Vintage: Great Fire of Rome, now the capital of Italy
The Great Fire of Rome (Latin: incendium magnum Romae) was an urban fire that occurred in July AD 64. The fire began in the merchant shops around Rome's chariot stadium, Circus Maximus, on the night of 19 July. After six days, the fire was brought under control but before the damage could be assessed, the fire reignited and burned for another three days. In the aftermath of the fire, two thirds of Rome had been destroyed.
According to Tacitus, the fire began in shops where flammable goods were stored, in the region of the Circus neighbouring the Caelian and Palatine Hills of Rome. The night was a windy one and the flames rapidly spread along the full length of the Circus. The fire expanded through an area of narrow, twisting streets and closely located apartment blocks. In this lower area of ancient Rome there were no large buildings such as temples, or open areas of ground, to impede the conflagration. It then spread along the Palatine and Caelian slopes. The population fled first to areas unaffected by the fire and then to the open fields and rural roads outside the city. Looters and arsonists were reported to have spread the flames by throwing torches or, acting in groups, hindering measures being made to halt or slow the progress of the flames. Some groups responsible for throwing torches and stopping those from fighting the fire were reported to have claimed they were under orders to do so. The fire stopped after six days of continuous burning. However, it soon reignited and burned for another three days.
Tests into how fires spread have shown that large fires are able to create their own wind and this, combined with embers being blown to new buildings, could have caused the fire to spread further and could account for witnesses claiming that random fires started in houses that were away from the flames. As well as wind playing a factor in fire spread, those who had claimed to be under orders to stop people from fighting the fires never named the one who ordered them and they were also reported to have looted buildings.
Rome's water system
Before the fire, Rome's water was brought in by nine aqueducts, which were not set up with equipment to fight fires. Carrying out repairs to the aqueducts was an ongoing task for the Water Commissioner of Rome. Rome's Water Commissioner was also in charge of investigations into those who were illegally piping water away without paying a license fee to the state. Fire fighters relied on blankets, buckets of water, vinegar and demolition of buildings to put fires out.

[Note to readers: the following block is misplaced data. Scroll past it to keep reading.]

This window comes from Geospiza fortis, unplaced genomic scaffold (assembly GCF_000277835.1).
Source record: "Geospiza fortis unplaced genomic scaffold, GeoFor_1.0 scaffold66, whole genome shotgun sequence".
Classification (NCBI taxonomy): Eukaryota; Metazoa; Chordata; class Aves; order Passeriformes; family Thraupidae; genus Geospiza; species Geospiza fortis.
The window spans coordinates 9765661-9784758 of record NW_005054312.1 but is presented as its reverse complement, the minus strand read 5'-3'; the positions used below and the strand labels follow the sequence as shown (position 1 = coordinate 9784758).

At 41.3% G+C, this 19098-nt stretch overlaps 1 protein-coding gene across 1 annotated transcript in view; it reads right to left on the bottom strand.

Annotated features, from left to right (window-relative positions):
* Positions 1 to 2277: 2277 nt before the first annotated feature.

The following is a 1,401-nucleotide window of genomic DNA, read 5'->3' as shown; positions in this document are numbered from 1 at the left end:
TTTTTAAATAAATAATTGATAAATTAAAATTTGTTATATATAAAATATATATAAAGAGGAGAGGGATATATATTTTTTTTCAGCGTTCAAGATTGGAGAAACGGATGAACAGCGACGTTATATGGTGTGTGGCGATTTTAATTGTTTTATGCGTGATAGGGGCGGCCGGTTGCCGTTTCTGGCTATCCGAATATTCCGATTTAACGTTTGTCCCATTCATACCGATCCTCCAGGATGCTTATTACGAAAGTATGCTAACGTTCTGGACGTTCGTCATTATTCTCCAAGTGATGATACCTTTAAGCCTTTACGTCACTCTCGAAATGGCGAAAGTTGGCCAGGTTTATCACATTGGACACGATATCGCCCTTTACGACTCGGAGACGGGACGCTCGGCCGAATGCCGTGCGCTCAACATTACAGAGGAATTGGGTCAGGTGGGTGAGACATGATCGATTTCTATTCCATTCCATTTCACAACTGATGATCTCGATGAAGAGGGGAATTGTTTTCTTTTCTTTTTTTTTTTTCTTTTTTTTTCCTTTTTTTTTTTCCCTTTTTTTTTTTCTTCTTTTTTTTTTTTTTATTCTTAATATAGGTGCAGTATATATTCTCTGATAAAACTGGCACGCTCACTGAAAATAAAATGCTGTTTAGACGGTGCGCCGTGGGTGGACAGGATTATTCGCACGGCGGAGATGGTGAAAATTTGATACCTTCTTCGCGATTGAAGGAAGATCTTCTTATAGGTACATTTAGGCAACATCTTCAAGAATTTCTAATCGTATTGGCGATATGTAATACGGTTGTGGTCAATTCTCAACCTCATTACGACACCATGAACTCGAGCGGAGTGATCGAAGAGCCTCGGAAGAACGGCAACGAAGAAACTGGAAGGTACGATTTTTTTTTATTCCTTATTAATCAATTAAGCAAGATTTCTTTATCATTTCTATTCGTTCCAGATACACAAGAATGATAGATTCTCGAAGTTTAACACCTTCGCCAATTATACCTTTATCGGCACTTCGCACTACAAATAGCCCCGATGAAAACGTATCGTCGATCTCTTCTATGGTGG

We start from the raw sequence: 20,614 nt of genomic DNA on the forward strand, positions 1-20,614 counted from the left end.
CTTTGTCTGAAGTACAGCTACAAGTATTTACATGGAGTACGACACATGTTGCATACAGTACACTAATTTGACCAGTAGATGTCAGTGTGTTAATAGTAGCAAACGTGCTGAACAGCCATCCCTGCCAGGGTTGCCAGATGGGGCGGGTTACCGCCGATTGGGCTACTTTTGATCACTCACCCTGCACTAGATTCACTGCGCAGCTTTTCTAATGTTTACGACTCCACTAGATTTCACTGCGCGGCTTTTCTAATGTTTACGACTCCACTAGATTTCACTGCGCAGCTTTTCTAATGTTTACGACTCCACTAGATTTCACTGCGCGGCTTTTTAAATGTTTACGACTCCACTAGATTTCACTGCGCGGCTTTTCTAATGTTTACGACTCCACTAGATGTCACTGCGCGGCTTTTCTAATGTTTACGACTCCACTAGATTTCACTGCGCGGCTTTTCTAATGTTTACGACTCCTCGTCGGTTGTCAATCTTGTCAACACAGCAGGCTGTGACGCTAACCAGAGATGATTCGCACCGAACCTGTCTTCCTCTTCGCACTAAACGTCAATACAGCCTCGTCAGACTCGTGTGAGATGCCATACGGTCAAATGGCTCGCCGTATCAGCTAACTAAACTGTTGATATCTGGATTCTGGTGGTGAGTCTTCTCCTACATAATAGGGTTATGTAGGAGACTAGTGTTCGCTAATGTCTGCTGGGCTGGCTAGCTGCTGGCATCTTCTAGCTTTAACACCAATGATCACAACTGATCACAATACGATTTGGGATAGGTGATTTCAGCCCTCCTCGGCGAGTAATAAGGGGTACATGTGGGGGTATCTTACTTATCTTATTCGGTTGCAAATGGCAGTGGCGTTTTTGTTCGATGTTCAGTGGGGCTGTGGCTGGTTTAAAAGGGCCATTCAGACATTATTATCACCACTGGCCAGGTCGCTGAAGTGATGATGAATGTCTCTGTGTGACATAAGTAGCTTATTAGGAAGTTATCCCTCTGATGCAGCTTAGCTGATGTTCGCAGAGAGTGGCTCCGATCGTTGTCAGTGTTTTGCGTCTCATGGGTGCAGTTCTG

According to Tacitus, Nero was away from Rome, in Antium, when the fire broke out. Nero returned to the city and took measures to bring in food supplies and open gardens and public buildings to accommodate refugees. Of Rome's 14 districts, three were completely devastated, seven more were reduced to a few scorched and mangled ruins and only four completely escaped damage. The Temple of Jupiter Stator, the House of the Vestals and Nero's palace, the Domus Transitoria were damaged or destroyed. Also destroyed in the fire was the portion of the Forum where the Roman senators lived and worked. However, the open space in the middle of the Forum remained a shopping/meeting centre. The accusations of Nero having started the fire were further exacerbated by his quickness to rebuild burned neighbourhoods in the Greek style and to launch construction of his new palace.
For the city's reconstruction, Nero dictated new and far-sighted building rules, intended to curb the excesses of speculation and trace a new urban plan, which still can be discerned from the city layout today. He rebuilt much of the destroyed area and had the ostentatious building complex known as Domus Aurea (Golden House) built, his personal residence (replacing the Domus Transitoria and including an extension of about 2,5 km2), which came to include the Palatine, the slopes of the Esquiline (Opium) and part of the Celio. This cannot have been a possible motive for the fire, as he could have requisitioned the necessary land anyway and most was already in his possession.
To find the necessary funds for the reconstruction, Nero's government increased taxation. In particular heavy tributes were imposed on the provinces of the empire. To meet at least a proportion of the costs, Nero devalued the Roman currency, increasing inflationary pressure for the first time in the Empire's history.
Debris from the fire was used as fill for the nearby malaria-infested marshes.
After the fire in AD 6, the Vigiles ("cohorts of the watchmen") were introduced by Augustus. The cohortes vigilum, run by freedmen, were tasked with guarding Rome at night while the cohortes urbanae were tasked with guarding Rome during the day. By the time of the Great Fire of Rome, there were thousands of Vigiles in the city and they had gone to work trying to stop the flames by pouring buckets of water into buildings, trying to move flammable material from the fire's path and even demolishing buildings to attempt to make a fire break. In 22 BC Augustus funded a fire brigade.
Source: Wikipedia, National Geographic